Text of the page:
A soldier who was crushed by a gun after an extra person and weapon were put in his tank during a training exercise has sued the Army for £4 million. 

Michael Milner, who was a Lance Corporal with the Yorkshire Regiment, sustained debilitating leg injuries while at a training camp in Canada in 2017, and says he can now perform only the most basic domestic tasks.

Mr Milner claims his leg became trapped in the mechanics of a Warrior tank when its gun cage had to be removed because it was carrying too many soldiers.

However, the Ministry of Defence (MoD) insists that the war game was “appropriate and reasonable” because the same thing would have happened in real-life warzone conditions.

Mr Milner, 30, was taking part in a live firing exercise with his colleagues at the British Army Training Unit Suffield.

The unit is the Army’s second-largest training ground and has been used for battle simulations and operational drills for 50 years.

Mr Milner was one of six soldiers moving across the prairie in the top compartment of a Warrior tank. This formed part of a war game that used the Next Generation Light Anti-Tank Weapon, which was designed to rapidly knock out any tank from above with just one shot.

When a seventh soldier had to be carried in the compartment of the vehicle due to another Warrior breaking down, the gun cage had to be taken out, according to court documents submitted by lawyers.

The gunner then automatically rotated the vehicle’s gun as soon as it reached its destination, trapping Mr Milner’s leg while the rest of his body was stuck because of the cramped conditions, according to Charlotte Law, his barrister.

“The claimant’s leg became trapped in the mechanics of the gun and was dragged with it as it rotated within the vehicle,” Ms Law wrote. “The claimant was unable to move with the gun or to free himself.

‘Grossly swollen and deformed’

“When the gun stopped moving, the claimant was freed by the other soldiers in the Warrior. Air ambulance attended and it was noted that there was concern regarding femoral shorting and rotation… The right leg was noted to be grossly swollen and deformed.”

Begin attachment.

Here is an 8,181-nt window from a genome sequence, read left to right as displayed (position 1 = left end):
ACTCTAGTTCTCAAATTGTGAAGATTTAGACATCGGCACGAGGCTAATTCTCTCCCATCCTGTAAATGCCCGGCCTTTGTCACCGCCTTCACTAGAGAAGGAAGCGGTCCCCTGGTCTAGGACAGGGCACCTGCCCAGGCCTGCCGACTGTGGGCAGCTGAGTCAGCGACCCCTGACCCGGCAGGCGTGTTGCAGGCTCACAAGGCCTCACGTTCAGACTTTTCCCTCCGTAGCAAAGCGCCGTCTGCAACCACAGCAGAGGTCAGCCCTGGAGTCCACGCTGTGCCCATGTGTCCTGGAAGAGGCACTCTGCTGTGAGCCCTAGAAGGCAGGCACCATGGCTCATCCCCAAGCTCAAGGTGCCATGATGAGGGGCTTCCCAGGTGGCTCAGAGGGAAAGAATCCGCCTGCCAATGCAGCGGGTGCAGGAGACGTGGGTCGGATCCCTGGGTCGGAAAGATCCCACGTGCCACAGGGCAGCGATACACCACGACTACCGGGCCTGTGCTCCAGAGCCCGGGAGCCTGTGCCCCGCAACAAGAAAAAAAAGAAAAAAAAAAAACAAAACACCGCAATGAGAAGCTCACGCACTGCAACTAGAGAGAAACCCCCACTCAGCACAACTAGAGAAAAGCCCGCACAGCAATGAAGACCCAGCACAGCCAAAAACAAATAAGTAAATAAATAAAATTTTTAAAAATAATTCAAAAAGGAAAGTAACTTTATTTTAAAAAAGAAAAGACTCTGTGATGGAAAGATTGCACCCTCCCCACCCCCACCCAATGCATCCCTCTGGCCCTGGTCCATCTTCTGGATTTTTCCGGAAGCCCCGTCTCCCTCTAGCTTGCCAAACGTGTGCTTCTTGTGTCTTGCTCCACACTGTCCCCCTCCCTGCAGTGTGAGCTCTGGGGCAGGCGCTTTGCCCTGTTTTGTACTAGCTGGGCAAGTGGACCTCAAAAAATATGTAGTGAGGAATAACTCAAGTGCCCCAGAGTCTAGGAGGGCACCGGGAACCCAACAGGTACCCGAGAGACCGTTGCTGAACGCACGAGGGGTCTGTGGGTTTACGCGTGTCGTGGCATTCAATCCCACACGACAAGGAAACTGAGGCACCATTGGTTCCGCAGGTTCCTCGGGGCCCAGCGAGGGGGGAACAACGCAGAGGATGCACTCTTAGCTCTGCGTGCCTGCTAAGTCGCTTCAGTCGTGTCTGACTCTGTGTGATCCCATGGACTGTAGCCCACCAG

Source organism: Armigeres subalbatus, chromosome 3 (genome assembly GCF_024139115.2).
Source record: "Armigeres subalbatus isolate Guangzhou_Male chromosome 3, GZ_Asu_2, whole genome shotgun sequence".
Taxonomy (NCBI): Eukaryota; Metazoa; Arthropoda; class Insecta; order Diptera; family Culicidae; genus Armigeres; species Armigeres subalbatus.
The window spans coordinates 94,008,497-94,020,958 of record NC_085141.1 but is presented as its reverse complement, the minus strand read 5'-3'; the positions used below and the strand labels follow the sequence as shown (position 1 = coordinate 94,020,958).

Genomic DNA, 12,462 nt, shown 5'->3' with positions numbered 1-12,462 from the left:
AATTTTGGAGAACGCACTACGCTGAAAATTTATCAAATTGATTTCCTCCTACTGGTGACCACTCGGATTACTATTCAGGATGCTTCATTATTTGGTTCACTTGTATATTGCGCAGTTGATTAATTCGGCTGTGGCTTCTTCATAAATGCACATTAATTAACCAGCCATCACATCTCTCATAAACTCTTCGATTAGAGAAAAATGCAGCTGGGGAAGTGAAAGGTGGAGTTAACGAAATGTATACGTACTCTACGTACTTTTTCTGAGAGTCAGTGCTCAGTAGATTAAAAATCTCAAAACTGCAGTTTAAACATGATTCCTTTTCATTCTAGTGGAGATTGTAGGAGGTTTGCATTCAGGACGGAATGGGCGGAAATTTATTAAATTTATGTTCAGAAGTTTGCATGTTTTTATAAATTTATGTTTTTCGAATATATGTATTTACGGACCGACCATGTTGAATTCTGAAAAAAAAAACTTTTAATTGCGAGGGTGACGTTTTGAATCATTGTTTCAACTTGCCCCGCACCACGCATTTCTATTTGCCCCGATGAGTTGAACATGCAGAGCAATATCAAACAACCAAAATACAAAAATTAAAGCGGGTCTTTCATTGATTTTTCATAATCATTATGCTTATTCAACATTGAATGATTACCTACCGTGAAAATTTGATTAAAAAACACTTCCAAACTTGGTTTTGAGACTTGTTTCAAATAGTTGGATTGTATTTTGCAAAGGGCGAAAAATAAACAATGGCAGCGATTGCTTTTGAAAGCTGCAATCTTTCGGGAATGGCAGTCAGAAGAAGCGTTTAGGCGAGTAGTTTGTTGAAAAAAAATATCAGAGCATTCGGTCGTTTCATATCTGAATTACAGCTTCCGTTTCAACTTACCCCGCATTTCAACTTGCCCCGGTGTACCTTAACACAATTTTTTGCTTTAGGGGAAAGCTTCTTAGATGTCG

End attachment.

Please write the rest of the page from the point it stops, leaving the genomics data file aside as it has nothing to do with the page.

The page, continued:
The soldier had not been able to return to sport or other fitness activities, and his ability to lift his young children had also been affected, meaning that he was “unable to assist” with anything other than menial household jobs, Ms Law went on to claim.

MoD denies liability

Mr Milner was discharged from the Army last month after years of treatment and rehabilitation for his injuries, for which the MoD denies any liability.

In a written defence to the claim, Simon Hilton, an MoD barrister, said the incident in question took place during a “live simulation exercise” and was realistic in light of this.

A Warrior tracked armoured fighting vehicle, of the type in which Mr Milner was injured

Credit: Champion News

“The practice of redistributing the occupants and equipment of a broken down vehicle by accommodating them in remaining operational vehicles would be deployed in war,” he wrote.

“It was therefore appropriate and reasonable that the same practice should be used during an exercise designed and intended to replicate war conditions.”

Even if the vehicle was overloaded (a claim Mr Hilton noted that Mr Milner must prove) any risk of injury was “nevertheless reasonable in the context in which the exercise took place”.

Mr Milner’s case, which will be heard before a judge at the High Court, has now been delayed until next year.

Last year was the first on record in which no Army personnel were killed on training or during an exercise, according to figures published by the MoD.